Boat tax thrown out by Maryland court

ANNAPOLIS, Md. - Boat owners in Maryland may no longer have to pay taxes on boats purchased outside the state and those who've paid already may be able to get refunds, after a recent ruling by the state's highest court, the Annapolis Capital reported in a story yesterday.

The Maryland Court of Appeals ruled that state law only requires people to pay taxes on out-of-state boat purchases if they intended to use the boat mostly in Maryland when they bought it.

That ruling came in the case of a Connecticut businessman named Charles J. Kushell IV, who challenged a $14,304.54 bill he received from the state for keeping his 58-foot Spindrift Motoryacht in Maryland part-time.

The newspaper reported that Kushell purchased the boat in California in 1997, but believed he didn't have to pay tax on it in Maryland if he kept it there less than six months a year, because Maryland wouldn't be considered the primary place he was using the boat.

An administrative law judge, the secretary of natural resources and a Circuit Court judge upheld the tax, but the Court of Appeals threw it out.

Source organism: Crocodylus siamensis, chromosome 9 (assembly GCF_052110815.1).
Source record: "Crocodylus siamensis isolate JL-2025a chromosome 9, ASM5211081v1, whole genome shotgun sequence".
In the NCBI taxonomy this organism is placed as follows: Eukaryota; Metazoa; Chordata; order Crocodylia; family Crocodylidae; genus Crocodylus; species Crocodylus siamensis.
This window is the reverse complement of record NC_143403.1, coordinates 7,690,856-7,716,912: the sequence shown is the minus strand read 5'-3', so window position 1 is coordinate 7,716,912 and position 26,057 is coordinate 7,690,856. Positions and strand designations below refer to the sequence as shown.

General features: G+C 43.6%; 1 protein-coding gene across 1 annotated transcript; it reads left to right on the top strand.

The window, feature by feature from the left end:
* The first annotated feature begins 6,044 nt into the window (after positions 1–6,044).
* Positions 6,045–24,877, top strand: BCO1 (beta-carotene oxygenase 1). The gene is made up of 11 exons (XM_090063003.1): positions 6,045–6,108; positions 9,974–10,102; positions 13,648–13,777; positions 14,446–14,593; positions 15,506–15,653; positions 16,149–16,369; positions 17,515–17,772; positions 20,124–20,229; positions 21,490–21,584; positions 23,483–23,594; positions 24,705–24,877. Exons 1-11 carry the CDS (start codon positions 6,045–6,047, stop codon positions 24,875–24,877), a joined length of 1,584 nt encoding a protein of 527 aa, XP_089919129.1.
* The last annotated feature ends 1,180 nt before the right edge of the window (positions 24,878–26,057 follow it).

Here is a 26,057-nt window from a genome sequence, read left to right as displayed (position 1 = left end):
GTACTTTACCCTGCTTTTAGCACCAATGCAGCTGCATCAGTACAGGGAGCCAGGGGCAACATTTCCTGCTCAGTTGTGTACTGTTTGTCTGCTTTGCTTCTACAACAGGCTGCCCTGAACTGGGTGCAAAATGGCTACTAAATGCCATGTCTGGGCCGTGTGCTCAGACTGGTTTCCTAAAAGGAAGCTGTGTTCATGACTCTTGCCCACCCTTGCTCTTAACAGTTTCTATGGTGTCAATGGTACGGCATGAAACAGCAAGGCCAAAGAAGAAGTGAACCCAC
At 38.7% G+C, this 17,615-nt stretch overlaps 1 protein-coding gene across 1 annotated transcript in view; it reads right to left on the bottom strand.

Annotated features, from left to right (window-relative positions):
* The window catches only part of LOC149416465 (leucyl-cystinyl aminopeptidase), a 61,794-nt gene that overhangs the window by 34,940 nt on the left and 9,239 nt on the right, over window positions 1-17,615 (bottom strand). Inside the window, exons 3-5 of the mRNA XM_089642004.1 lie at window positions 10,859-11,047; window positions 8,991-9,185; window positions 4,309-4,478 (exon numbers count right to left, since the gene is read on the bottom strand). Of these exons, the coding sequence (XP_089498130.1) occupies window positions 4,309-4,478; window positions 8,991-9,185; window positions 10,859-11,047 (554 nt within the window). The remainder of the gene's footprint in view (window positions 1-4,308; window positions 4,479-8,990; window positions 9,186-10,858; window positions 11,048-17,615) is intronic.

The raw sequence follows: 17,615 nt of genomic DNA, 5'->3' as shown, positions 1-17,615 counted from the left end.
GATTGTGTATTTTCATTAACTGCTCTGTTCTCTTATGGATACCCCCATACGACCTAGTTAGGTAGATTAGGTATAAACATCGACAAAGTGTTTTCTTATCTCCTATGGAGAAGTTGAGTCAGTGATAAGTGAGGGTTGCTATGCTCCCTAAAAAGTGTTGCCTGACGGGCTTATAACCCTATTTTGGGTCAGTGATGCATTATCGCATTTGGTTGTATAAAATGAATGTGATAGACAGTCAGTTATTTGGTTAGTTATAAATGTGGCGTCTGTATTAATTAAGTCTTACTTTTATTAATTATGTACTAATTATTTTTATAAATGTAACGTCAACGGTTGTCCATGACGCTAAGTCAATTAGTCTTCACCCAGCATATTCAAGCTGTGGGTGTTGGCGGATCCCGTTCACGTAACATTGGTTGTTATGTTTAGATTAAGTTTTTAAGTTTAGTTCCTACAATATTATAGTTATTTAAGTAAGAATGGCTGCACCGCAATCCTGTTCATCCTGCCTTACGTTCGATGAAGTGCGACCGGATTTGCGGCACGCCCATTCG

That decision could cost the state $10 million a year in boat tax revenue, according to J. Dirk Schwenk, the Annapolis attorney who won the case. Schwenk told the newspaper that the state collects about $25 million a year in boat taxes, about half from boats bought out of state.

Schwenk says people who already have paid the tax could challenge the bill as Kushell did and, with the new court ruling, likely prevail.

The head of the Marine Trades Association of Maryland agreed that many who have paid the tax might be looking for their money back.

"We have several attorneys that have membership in Marine Trades, and I'm sure they're thinking that," said Susan Zellers, executive director of the MTAM told the Capital.

The newspaper said state officials have so far had no comment on that possibility.

The ruling could also prevent the state from charging the tax in the future, though the General Assembly could change the law, the newspaper reported.

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